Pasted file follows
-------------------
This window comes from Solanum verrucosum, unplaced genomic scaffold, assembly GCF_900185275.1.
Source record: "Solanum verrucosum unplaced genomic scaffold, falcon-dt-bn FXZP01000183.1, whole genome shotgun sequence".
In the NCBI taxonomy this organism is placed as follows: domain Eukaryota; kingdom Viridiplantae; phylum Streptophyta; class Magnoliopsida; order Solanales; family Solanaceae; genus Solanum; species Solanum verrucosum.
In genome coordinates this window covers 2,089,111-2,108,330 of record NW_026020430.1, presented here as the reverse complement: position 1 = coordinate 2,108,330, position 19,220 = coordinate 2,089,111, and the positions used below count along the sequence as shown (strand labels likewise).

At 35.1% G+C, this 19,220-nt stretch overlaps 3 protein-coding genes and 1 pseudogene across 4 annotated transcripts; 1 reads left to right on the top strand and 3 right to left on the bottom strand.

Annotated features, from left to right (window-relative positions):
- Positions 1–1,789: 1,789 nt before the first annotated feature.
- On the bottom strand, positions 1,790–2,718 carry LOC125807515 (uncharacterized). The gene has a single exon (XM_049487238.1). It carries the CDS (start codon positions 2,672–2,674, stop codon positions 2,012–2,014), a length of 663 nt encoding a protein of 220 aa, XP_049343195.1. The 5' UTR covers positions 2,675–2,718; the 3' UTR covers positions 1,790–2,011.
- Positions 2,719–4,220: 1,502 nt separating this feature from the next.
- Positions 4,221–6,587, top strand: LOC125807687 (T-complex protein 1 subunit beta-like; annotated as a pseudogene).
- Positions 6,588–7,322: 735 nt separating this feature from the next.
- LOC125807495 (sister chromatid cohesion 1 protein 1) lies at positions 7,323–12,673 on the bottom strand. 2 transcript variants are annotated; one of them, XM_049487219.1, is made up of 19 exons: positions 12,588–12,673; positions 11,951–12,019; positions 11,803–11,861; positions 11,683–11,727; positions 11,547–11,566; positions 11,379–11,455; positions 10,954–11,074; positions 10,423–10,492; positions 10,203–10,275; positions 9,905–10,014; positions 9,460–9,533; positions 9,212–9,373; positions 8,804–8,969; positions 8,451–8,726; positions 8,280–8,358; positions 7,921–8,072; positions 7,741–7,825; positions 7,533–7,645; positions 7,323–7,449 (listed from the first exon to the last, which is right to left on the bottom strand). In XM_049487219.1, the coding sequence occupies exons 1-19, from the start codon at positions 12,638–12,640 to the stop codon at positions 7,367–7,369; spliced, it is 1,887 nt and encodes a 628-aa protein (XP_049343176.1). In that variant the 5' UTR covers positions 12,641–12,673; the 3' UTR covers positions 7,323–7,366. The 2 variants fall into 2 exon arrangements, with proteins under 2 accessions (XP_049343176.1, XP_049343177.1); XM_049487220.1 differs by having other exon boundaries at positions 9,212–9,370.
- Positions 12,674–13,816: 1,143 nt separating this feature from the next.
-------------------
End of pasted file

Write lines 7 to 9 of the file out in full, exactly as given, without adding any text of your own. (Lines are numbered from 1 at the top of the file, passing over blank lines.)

- Positions 1–1,789: 1,789 nt before the first annotated feature.
- On the bottom strand, positions 1,790–2,718 carry LOC125807515 (uncharacterized). The gene has a single exon (XM_049487238.1). It carries the CDS (start codon positions 2,672–2,674, stop codon positions 2,012–2,014), a length of 663 nt encoding a protein of 220 aa, XP_049343195.1. The 5' UTR covers positions 2,675–2,718; the 3' UTR covers positions 1,790–2,011.
- Positions 2,719–4,220: 1,502 nt separating this feature from the next.